The Efik people also occupy southwestern Cameroon including Bakassi. This area, a trust territory from German Cameroon, was administered as a part of the Eastern Region of Nigeria until it achieved autonomy in 1954, thus separating the Efik people politically. This separation was further extended when as a result of a 1961 plebiscite the area voted to join the Republic of Cameroon. Most of the area was immediately transferred, but it wasn't until August 2006 that Nigeria handed over the Bakassi peninsula to Cameroon...
Although their economy was originally based on fishing, the area quickly developed into a major trading centre and remained so well into the early 1900s. Incoming European goods were traded for slaves, palm oil and other palm products. The Efik kings collected a trading tax called comey from docking ships until the British replaced it with 'comey subsidies'.
The Efik were the middle men between the white traders on the coast and the inland tribes of the Cross River and Calabar district. Christian missions were at work among the Efiks beginning in the middle of the 19th century. Even by 1900, many of the native peoples were well educated in European ideologies and culture, professed Christianity and dressed in European fashion.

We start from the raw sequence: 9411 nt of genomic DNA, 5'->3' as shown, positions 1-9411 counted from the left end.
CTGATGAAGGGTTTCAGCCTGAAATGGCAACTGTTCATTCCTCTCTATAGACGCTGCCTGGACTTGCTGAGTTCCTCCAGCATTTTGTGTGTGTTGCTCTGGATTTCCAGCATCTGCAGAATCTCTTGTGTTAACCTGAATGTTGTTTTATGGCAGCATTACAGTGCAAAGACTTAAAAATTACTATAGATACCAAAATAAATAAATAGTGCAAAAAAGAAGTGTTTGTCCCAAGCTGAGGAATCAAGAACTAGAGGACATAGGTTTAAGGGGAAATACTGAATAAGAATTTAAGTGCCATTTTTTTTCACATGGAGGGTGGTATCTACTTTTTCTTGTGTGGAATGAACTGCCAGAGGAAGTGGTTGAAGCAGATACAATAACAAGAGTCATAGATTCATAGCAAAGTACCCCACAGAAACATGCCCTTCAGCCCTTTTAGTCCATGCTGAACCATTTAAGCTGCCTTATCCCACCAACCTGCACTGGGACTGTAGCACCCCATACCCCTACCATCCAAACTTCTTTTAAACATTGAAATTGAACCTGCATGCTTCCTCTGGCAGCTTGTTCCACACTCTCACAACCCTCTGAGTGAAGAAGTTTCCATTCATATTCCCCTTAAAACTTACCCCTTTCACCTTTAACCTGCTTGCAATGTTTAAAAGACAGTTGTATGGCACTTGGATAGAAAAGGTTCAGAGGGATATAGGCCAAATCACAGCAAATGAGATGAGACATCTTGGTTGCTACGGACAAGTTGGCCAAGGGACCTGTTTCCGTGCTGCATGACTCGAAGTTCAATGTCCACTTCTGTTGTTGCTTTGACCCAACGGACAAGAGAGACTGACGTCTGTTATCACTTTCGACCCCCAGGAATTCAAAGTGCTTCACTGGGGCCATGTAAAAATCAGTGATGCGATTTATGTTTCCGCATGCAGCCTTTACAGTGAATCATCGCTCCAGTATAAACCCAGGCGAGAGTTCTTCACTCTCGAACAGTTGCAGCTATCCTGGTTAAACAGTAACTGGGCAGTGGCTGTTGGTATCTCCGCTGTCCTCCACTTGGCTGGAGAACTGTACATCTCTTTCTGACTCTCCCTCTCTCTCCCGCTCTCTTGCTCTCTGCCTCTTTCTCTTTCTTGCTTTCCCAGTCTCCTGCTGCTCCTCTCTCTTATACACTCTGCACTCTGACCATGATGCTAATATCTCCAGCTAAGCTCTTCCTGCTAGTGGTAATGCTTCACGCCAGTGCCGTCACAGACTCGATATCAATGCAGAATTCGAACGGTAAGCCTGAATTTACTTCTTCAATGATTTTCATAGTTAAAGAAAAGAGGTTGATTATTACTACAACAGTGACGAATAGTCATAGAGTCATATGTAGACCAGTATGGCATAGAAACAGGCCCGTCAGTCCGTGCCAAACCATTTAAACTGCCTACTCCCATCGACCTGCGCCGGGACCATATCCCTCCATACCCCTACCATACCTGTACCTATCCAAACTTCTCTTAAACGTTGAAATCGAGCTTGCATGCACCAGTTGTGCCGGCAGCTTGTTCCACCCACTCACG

A powerful bond of union among the Efik, and one that gives them considerable influence over other tribes, is the secret society known as the Ekpe, the inventor of the Nsibidi, an ancient African Writing....
The Efik people speak the Efik language, which is a Benue–Congo language of the Cross River family."
From http://www.efikdc.org/about-nka-ikem-esit/who-are-the-efiks/ Who Are the Efiks
"The Efiks inhabit the coastal area of South Eastern Nigeria and are very well known nationally and internationally partly because of the prominence of Calabar in Nigerian history and also due to their rich cultural heritage. Among the broad culture of the Efiks are “Ekombi”, the Efik classical music, “Ukwa”, the only fencing match in sub-Saharan Africa, “Mbuk”, a collection of Efik folklore, and “Ekpe”. Abang dance is performed for entertainment and at festive occasions. The dance can be simple as well as elaborate with many interpretations behind it. The most famous cuisine “Edikangikong” is renowned as next to none in Nigeria.